Hospital closes wards to visitors to stop spread of winter vomiting bug
A hospital has closed its doors to visitors in a bid to stem the growing number of people infected with the winter vomiting bug.
Birmingham City Hospital has told visitors to stay away after it was forced to close three wards due to the norovirus infection.
Other hospitals have also taken to Twitter to caution visitors and potential patients.
Doncaster and Bassetlaw Hospitals NHS Foundation Trust tweeted: "Please don't visit hospital until at least 2 days after last symptoms of #vomiting #diarrhoea 'norovirus Stay home, rest & take fluids."
Recent figures from the Health Protection Agency (HPA) show that more than 750,000 people could be affected by the outbreak of norovirus that has swept the UK.
There have been 2,630 confirmed reports of norovirus so far this season, but for every reported case there are likely to be a further 288 unreported sufferers, the HPA said.
It means 757,440 people could be affected by the stomach bug - representing a 72 per cent increase on the same period last year.
The infection has led to the closure of dozens of hospital wards.
A statement from Sandwell and West Birmingham Hospitals NHS Trust, which runs City Hospital, reads: "City Hospital has closed three wards due to the infection, and as a precaution has closed all wards at City Hospital to visiting, effective immediately.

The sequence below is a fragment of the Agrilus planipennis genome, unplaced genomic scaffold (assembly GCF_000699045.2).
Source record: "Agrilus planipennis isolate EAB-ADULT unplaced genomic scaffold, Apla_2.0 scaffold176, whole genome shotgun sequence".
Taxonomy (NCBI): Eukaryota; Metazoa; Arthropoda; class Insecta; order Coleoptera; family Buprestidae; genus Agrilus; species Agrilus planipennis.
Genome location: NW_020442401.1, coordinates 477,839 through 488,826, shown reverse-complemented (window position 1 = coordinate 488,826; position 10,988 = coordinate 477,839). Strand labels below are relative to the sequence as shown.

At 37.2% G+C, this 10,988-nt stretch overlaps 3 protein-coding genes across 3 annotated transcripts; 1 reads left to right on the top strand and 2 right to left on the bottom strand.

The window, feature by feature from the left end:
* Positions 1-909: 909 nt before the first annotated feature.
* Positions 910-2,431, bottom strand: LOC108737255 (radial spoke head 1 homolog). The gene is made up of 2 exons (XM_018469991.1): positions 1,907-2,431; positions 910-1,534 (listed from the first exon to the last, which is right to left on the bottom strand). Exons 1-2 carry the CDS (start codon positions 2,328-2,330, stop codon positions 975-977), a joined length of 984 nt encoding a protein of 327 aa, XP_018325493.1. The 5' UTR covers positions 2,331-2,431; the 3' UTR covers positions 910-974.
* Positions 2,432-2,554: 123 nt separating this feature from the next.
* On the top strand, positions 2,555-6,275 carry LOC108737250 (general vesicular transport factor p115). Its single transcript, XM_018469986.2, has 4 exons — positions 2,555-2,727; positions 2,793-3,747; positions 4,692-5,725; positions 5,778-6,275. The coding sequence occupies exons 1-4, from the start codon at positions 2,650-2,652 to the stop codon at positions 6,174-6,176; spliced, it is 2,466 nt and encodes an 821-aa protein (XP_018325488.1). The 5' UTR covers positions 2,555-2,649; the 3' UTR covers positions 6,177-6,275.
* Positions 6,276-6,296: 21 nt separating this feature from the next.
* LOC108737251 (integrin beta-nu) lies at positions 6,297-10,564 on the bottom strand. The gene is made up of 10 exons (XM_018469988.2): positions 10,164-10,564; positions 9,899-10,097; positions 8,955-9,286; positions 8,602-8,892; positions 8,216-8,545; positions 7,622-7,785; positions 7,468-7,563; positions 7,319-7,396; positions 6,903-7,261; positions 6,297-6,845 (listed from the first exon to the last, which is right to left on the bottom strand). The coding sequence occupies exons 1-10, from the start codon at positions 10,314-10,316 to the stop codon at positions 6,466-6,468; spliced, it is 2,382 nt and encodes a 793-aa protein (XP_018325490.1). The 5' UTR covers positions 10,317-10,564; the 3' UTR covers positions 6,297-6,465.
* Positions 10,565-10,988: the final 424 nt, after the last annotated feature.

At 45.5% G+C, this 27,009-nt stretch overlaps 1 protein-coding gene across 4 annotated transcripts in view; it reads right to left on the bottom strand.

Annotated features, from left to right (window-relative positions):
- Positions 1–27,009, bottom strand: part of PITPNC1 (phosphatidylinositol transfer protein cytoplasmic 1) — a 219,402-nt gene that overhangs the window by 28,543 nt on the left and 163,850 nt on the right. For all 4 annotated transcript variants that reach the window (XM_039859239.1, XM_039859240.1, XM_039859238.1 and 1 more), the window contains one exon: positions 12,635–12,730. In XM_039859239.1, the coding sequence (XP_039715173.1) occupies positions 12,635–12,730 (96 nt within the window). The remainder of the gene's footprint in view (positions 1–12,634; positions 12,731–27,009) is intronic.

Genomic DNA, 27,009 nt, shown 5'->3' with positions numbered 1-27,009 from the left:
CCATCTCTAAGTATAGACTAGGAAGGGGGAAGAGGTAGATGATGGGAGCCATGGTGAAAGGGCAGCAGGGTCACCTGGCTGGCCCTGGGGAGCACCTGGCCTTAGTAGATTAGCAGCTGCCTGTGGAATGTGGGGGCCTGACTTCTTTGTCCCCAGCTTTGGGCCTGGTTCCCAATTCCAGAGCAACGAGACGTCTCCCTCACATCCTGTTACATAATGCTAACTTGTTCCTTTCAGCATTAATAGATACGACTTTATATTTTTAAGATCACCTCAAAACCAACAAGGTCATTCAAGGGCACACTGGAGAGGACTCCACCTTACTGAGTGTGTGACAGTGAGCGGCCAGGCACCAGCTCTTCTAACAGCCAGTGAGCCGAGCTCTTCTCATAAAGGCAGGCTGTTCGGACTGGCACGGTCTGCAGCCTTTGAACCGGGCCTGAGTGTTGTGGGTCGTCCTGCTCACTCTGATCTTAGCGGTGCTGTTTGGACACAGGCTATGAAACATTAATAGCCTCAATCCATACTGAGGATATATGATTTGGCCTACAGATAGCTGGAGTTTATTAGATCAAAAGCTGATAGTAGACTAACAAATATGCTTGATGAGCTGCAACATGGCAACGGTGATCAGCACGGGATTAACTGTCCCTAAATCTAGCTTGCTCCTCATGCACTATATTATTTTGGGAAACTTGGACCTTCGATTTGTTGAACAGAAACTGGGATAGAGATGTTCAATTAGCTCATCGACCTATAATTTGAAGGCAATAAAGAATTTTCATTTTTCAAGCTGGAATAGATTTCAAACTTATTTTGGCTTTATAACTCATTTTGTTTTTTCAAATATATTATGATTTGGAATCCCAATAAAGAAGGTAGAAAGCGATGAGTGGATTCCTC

"However, this does not affect the following areas: critical care, paediatrics, maternity and the Birmingham & Midland Eye Centre.
"Members of the public are urged not to come to accident and emergency departments if they have diarrhoea and vomiting symptoms, unless they need emergency medical treatment. Instead, they should telephone their GP or NHS Direct on 0845 4647.
"People suffering with symptoms who are due to attend the hospital for an appointment should telephone the hospital first."
Norovirus is highly contagious and can be transmitted through contact with an infected person or contaminated surfaces and objects. It is known to spread rapidly in closed environments such as hospitals, schools and nursing homes.
Symptoms include sudden vomiting, diarrhoea or both, a temperature, headache and stomach cramps.
The bug usually goes away within a few days.
Although people can suffer from norovirus at any time of the year, activity increases in the winter months, with most cases seen between October and April.
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